Israel could run out of rapid antigen COVID-19 tests after airline pilots refused to operate cargo-only flights from South Korea to Tel Aviv loaded with the small self-testing kits.
Rapid antigen tests are in huge demand worldwide as countries learn to live with the virus and have been crucial in getting workers out of isolation to avoid supply-chain bottlenecks.
On Wednesday, the Israeli cabinet agreed to reduce the isolation period for people who test positive for COVID-19 to just five days but only if they twice test negative using a rapid self-test.
The Israeli government will start supplying free home testing kits to everyone who wants them and has managed to secure a supply from a major manufacturer of the kits in South Korea. Authorities in South Korea have successfully used rapid antigen tests since the start of the pandemic in early 2020.
But deliveries of the kits could be delayed after pilots for Israeli airline Arkia refused to operate the special cargo-only flights that would bring them from Seoul to Israel.
Arkia has done a deal with the Israeli government to operate six special flights packed with rapid antigen tests but the airline fears the flights will have to be cancelled unless a court issues an injunction against the pilots union.
Because Arkia doesn’t normally fly to Seoul it wants to set up a special route via Tashkent, Uzbekistan. The first flight would depart with 12 pilots and some would get off in Tashkent and others would get off in Seoul.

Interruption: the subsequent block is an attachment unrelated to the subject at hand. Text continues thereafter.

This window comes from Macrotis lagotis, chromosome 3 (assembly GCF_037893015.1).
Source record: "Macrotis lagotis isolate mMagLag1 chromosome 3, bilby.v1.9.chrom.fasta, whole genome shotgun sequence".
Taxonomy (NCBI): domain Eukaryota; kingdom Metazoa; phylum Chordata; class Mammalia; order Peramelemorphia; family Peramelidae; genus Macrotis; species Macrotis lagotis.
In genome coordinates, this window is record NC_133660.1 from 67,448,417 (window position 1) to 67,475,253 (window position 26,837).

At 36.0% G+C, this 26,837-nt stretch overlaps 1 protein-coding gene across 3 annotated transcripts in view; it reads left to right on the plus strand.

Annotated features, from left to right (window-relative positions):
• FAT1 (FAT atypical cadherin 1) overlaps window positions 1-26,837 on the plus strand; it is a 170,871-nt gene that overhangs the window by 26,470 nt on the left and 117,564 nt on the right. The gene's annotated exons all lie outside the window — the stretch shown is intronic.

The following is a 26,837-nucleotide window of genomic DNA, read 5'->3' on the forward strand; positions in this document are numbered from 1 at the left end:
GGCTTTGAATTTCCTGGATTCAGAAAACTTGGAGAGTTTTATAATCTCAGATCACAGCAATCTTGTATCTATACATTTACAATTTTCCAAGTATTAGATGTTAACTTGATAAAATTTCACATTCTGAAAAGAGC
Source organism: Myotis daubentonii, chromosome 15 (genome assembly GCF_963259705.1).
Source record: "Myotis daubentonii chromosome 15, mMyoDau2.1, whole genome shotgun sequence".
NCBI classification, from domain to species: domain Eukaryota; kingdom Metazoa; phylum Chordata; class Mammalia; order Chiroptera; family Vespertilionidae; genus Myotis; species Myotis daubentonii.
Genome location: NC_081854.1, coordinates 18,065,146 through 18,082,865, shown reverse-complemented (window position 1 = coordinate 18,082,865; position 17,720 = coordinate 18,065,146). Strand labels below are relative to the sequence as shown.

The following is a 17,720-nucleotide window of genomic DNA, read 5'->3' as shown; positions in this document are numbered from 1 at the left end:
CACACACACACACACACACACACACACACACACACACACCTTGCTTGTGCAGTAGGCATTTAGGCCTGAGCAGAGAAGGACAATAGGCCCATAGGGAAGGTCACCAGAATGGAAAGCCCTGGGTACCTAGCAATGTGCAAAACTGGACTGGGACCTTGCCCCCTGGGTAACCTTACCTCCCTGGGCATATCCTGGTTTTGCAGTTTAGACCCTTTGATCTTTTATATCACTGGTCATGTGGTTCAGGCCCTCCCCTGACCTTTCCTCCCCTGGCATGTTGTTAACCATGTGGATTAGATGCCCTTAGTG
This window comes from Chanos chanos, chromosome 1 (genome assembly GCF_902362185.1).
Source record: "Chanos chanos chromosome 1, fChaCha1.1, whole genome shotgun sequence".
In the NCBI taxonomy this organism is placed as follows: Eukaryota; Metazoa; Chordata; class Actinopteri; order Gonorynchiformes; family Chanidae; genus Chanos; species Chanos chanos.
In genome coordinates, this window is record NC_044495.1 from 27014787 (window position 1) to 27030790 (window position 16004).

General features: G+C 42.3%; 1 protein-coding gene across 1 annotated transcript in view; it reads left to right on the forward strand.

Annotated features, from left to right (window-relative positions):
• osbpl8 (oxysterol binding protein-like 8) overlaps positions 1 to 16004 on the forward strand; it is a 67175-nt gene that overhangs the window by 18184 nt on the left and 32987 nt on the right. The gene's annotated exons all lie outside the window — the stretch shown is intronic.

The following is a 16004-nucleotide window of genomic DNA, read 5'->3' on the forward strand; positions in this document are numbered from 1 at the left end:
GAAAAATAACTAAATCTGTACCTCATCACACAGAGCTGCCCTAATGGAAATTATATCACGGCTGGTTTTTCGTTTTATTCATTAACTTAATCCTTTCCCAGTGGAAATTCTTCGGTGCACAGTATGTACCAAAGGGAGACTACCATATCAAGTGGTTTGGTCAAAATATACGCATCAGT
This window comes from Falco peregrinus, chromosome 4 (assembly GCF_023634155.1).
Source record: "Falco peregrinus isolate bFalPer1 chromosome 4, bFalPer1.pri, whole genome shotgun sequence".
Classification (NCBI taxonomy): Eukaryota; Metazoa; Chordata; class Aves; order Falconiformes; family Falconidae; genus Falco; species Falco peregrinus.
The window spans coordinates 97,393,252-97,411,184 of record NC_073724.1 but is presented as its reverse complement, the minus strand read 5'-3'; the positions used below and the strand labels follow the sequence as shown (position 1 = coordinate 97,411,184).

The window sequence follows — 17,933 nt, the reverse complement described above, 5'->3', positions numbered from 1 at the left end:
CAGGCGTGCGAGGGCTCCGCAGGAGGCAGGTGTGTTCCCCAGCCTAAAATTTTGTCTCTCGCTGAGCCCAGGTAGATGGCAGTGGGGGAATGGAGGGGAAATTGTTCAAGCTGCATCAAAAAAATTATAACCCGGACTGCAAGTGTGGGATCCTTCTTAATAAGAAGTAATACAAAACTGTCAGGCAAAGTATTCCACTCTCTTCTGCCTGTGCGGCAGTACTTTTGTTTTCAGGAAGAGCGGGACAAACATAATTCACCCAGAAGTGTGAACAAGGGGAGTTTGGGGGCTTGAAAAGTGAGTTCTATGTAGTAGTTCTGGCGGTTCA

Arkia’s plan would allow the aircraft to keep moving without long periods on the ground so there was little delay in the test kits arriving in Israel.
But the pilots union said it was concerned that some pilots would spend nearly a week away from home as they waited out their time in Seoul. A labour agreement allows pilots to refuse to work unscheduled flights, the union told a court.
Unlike RT-PCR tests, rapid antigen tests can provide a result in as little as 15-minutes and are very good at determining whether someone is actually infectious with COVID-19.
A growing number of countries are relying on the test kits to slash the time that people spend in self-isolation but in the United States, the Centers for Disease Control and Prevention (CDC) was forced to reduce the isolation period to just five days without any testing requirement because of a shortage of rapid testing kits.
Critics claim people who test positive for COVID-19 could unwittingly infect other people after returning to work after just five days of self-isolation.
Mateusz Maszczynski honed his skills as an international flight attendant at the most prominent airline in the Middle East and has been flying throughout the COVID-19 pandemic for a well-known European airline. Matt is passionate about the aviation industry and has become an expert in passenger experience and human-centric stories. Always keeping an ear close to the ground, Matt's industry insights, analysis and news coverage is frequently relied upon by some of the biggest names in journalism.